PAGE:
I am pretty sure it's not like that in college.. it's quite different even if someone just tips you on the right direction, let alone teach you.

And of course - we're all stepping on the knowledge of everyone before us, as we're born naked, helpless and knowing basically nothing.

The difference is in the number and size of the obstacales you had to go through alone and all the mistakes and wrong directions in the maze of knowledge. Picking up a second programing language cannot be compared with learning to program for the first time.. even grasping the concepts of variables, functions and loops is quite a big deal if you start from scratch. Basically every little bit of knowledge is a huge advantage, that's why school and university are actually pretty important (take it from a guy who only got to 12th grade).

I felt obliged to rant a bit, as I myself had little to no direction or help and basically zero hours of being taught programming (and English).

As much as everyone is entitled to their own opinion and self-confidece, that's something no one can take away from people who are truly self-taught

paddy3118 profile image

In our industry "self taught" refers to learning your first language through predominantly self study rather than class learning with a teacher/tutor.

sarahcodes_dev profile image
Sarah 🦄

Yes exactly!

nbmj1822 profile image

I agree with that. I am a self taught learner who want to develop my skills to understand web development :)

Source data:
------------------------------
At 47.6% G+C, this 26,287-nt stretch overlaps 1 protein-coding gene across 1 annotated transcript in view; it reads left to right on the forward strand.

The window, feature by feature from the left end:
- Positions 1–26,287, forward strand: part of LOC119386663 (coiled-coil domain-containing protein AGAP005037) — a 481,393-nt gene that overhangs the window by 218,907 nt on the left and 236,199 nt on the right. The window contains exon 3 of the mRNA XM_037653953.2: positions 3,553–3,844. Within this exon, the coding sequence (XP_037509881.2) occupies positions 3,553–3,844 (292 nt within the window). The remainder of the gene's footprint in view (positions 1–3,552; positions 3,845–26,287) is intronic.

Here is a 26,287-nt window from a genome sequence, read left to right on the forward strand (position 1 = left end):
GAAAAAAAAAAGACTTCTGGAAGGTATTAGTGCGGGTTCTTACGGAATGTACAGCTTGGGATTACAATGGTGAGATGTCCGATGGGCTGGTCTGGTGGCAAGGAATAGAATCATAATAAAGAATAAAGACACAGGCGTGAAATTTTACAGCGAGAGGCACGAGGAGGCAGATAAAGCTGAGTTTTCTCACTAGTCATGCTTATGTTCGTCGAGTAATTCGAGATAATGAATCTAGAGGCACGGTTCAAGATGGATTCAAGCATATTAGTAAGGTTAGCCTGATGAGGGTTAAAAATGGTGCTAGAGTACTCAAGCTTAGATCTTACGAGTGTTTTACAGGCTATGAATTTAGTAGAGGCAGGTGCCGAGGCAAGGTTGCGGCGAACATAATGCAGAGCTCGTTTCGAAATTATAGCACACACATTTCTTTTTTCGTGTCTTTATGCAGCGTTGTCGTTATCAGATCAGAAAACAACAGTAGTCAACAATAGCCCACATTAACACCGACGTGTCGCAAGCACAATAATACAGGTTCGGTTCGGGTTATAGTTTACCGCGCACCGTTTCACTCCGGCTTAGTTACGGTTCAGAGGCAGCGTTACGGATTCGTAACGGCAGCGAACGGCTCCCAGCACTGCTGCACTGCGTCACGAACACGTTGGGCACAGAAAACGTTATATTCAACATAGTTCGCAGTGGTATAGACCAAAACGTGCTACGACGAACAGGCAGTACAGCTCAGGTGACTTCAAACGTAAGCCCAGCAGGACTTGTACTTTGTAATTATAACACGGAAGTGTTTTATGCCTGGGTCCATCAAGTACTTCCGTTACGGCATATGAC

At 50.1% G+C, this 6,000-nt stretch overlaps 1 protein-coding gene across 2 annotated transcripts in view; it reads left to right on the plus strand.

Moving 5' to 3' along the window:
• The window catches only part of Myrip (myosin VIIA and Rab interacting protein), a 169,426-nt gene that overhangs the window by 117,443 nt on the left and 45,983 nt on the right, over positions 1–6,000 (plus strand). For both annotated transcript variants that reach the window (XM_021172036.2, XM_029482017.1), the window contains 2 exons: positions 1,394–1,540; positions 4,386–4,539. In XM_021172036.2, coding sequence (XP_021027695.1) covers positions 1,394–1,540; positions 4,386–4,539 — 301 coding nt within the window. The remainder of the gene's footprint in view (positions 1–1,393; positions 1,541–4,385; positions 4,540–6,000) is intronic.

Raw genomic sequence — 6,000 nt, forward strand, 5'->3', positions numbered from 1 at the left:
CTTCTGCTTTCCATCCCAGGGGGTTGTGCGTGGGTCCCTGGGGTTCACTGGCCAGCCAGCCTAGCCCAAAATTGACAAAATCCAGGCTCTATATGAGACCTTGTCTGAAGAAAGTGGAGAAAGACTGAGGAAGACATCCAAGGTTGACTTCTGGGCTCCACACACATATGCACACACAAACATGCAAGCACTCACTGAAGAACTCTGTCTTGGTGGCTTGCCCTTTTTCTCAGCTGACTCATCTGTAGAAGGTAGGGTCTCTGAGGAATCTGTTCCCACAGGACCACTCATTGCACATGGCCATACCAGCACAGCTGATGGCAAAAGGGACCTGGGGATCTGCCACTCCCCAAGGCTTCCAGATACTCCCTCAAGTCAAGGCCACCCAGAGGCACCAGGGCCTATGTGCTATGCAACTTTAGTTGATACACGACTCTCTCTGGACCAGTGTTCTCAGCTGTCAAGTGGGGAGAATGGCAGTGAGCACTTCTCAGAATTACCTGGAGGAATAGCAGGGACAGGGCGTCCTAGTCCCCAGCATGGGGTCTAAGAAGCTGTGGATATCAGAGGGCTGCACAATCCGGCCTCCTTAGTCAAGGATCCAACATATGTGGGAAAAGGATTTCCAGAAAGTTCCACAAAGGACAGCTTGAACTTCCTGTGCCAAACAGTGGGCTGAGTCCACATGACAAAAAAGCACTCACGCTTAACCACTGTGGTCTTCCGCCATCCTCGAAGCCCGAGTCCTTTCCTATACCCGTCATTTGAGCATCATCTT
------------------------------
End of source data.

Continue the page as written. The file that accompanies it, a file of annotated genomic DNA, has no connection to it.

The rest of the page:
seanmclem profile image

Very little of what I do on any given day - was influenced by my college education. Mostly it taught me perseverance

sarahcodes_dev profile image
Sarah 🦄

Same here! It taught me to stick to deadlines and also communication skills, group projects were the worst but they prepare you for working on a team.

treva123mutebi profile image
David Mutebi

True 👏🤝

sotoh profile image
Hector Miguel Soto Hernandez • Edited

Interesting article, but I think this is specially for sole developers in which the challenge is intensive to achieve the desire result with no mentors to boost the development progress, why? (you must wonder) because in the industry your boss or people around you do not care about your tools, progress, troubles, or the lack of knowledge from certain area that you have in that moment, the only thing that matters is that it is working at 100% (that is, with validations, security and the whole IT department work in it); at this point I think you might understand what I mean. I'm glad that you have learn firstly by yourself and then with help but in real scenario to aim to success software it is better with IT department. So, in my experience from friends, family and own job not every developer is "self-taught" as you said because in IT department already exists rules, code-templates (for good practices), approaches to fix common problems, etc.
Also I agree with you about the degree, it only helps to get to the recruiters (or " get in the door" as you said); again I'm so glad about your motivation to learn by your self but the conclusion above explains well.

cullophid profile image
Andreas Møller

I would go the other way and say that there are no self taught developers.